Last day of this fun little jaunt over Christmas. Dan flies out of LAX tomorrow morning and I will drive home after dropping him at the airport. It’s been a very relaxing trip and we finished it in a similarly relaxing way – not a lot planned beyond walking through pretty scenery.
We went down for breakfast at 6am then back up to the room around 7am to finish packing. Dan had to get his prints secure in a box he will check into the plane. We left the hotel around 8am and stopped up the road at Porto’s bakery in Glendale to pick up some items for lunch later.
We had walked by this Christmas Eve morning and it was a madhouse – completely packed inside and lines down the street. This was much more reasonable. This bakery has a huge selection of savory and sweet things and is clearly very popular. Also very cheap – we picked up 7 things total and it was under $9.
Above is the whole thing as you walk in, with close-ups of some of the display cases below.
From there we headed to Long Beach. It took us over an hour to get 38 miles on 4 different freeways – and that’s making good time in LA! Traffic was moderate, we didn’t have any major slowdowns. We first went to CSU Long Beach to check out a Japanese Tea Garden, but it was closed for winter break and they were doing maintenance. Darn. So we went on to downtown Long Beach to see what there was to see there.
Long Beach has a population of almost half a million and is the 7th largest city in CA, 36th in the US. It’s primarily industrial and is a huge harbor town, with lots of trucks hauling cargo off of ships. Its downtown area is definitely not a top tourist attraction, but it was worth spending a couple of hours, which is all we did.
The Queen Mary has been permanently docked here since 1967. We had a long discussion last month about whether or not we would do this and decided not too for a variety of reasons. But it’s pretty from a distance, too bad there was so much haze (smog!) today.
From Long Beach we drove through San Pedro, another industrial town, on our way to the Palos Verdes Peninsula where we would spend the rest of the day.
The Palos Verdes Peninsula is that little part of LA county that juts out into the Pacific Ocean, as indicated in the map above. There are four little towns on it, also indicated above. We weren’t interested in the towns so much as we were in just the drive and the views. And this drive would lead us directly into Torrance, as indicated at the top of the map, where we would be staying at night.
The Wayfarers Chapel was built in 1951 by Lloyd Wright, son of the famous architect Frank Lloyd Wright. he conceived it as a tree chapel. It is one of the foremost examples of organic architecture and is listed in the National Register of Historic Places. [Don’t know who the kid is, just didn’t feel like waiting for him to move…]
Emanuel Swedenborg was born in Sweden in 1688. He became a highly regarded scientist in many disciplines. One of his inventions, a small aircraft, hangs in the Smithsonian Institute. In his mid-50’s, his desire for scientific knowledge found a craving for religious understanding. He studied the Bible in its original languages and wrote volumes on numerous portions of it and other subjects of Christian theology. He examined the relationships between body and soul in an attempt to discover the nature of the spiritual being residing within the human personality. After his passing in 1772, a small group of his followers formed a reading group. The first Swedenborgian Church was established in London in 1787. The Swedenborgian Church of North America was established in Baltimore Maryland in 1792. Wayfarers Chapel is sponsored by the Swedenborgian Church.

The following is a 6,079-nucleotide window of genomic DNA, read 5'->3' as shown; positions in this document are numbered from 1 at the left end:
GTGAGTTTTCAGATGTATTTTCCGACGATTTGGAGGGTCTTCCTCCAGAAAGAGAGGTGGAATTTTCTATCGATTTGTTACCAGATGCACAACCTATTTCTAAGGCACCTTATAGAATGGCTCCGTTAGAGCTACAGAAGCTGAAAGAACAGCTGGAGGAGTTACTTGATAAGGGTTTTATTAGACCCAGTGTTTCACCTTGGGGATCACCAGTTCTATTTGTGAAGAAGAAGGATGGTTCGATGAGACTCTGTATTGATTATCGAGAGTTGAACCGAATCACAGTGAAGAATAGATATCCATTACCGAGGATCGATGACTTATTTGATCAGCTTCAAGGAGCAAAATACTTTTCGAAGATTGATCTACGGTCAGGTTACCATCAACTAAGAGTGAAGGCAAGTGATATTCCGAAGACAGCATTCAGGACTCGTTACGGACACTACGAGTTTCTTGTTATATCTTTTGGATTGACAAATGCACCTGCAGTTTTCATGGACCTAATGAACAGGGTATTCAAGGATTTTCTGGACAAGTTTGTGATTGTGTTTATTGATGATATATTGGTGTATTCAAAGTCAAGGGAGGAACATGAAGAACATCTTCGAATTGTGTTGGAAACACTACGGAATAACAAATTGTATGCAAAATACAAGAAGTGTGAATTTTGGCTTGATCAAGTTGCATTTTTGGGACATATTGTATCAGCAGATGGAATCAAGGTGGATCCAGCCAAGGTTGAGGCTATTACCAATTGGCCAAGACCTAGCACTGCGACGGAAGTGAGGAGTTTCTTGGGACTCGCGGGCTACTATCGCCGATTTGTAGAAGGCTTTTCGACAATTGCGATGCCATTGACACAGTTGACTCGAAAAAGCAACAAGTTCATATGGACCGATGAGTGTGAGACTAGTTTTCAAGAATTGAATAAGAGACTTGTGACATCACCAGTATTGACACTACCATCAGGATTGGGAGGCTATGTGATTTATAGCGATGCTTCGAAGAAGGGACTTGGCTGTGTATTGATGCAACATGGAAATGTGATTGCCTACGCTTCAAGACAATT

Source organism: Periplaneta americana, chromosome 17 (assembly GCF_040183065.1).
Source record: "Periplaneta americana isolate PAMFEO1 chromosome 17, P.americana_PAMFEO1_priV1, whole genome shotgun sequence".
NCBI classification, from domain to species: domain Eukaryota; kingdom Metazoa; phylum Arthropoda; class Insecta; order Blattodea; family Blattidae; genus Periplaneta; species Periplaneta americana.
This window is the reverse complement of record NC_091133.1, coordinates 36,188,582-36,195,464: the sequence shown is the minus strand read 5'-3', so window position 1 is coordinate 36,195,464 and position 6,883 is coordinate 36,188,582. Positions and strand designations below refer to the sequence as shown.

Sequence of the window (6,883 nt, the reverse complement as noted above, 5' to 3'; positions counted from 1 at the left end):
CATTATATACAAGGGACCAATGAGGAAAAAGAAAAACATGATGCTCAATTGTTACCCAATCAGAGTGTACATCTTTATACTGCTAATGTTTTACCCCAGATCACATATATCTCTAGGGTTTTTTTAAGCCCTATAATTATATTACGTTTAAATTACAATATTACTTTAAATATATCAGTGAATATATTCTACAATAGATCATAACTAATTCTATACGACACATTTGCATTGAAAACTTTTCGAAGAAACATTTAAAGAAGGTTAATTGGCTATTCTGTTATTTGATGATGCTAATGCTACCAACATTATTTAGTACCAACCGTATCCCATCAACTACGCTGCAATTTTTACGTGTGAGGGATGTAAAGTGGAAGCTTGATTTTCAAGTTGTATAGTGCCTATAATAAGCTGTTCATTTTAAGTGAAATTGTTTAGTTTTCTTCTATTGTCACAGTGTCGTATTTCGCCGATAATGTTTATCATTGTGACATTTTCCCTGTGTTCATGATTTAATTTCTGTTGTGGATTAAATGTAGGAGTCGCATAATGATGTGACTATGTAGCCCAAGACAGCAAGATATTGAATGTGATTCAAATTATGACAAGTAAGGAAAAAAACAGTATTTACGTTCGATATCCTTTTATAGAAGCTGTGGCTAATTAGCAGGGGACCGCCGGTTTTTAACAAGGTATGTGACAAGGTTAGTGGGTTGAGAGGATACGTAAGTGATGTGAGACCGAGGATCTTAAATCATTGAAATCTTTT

From there we went literally across the street to Abalone Cove Shoreline Park. We brought out our baked goods we got from Porto’s in the morning and had lunch at a picnic table by the ocean. Kinda nice.
Two meat pies, two chicken croquets (not shown – already gone!), an almond croissant, a guava cheese strudel, and an almond sponge cake with chocolate. Not exactly the most balanced lunch but it sure tasted good. To help a little with balance, Dan had an orange and I had a banana which we’d lifted from the breakfast buffet at the hotel the other day but hadn’t eaten yet. So there.
We went for a beach hike after. This is the beginning of our walk just past where we were sitting. See the area where that tip of land meets the ocean and some rocks in front of it? That’s where we ended up, which you’ll see in the photos below.
Next stop was Point Vicente Lighthouse. Built in 1926, it is still a functioning lighthouse operated by the US Coast Guard. It is closed to the public except for tours provided one Saturday a month. The closest I could get was through a fence, which was how I got the shot below.
There is also a little whale watching center there, with some exhibits on local marine life. You can borrow binoculars, which you can see in the photo below some have. There were 4 whale sightings today at the time I took the photo about 2pm. There are roughly 3200 whale sightings a year in this area.
It’s now approaching 8:30pm, we are back from dinner. It was as good as we remembered it from last year. It’s called Irifune, and is a funny little shopping center with even odder parking. Luckily, just about 2 miles from the hotel.
The meal started with a simple salad, and this little egg dish that Dan really enjoyed last year, and it was just as good tonight. It’s a warm egg custard soup sort of thing, and will leave it at that. Tasty and comforting.
Dan had the black cod, above; I got teriyaki chicken and tempura, below. Side dishes were slightly different but nothing worth going into a lot of detail over 🙂 But it was an excellent meal all around.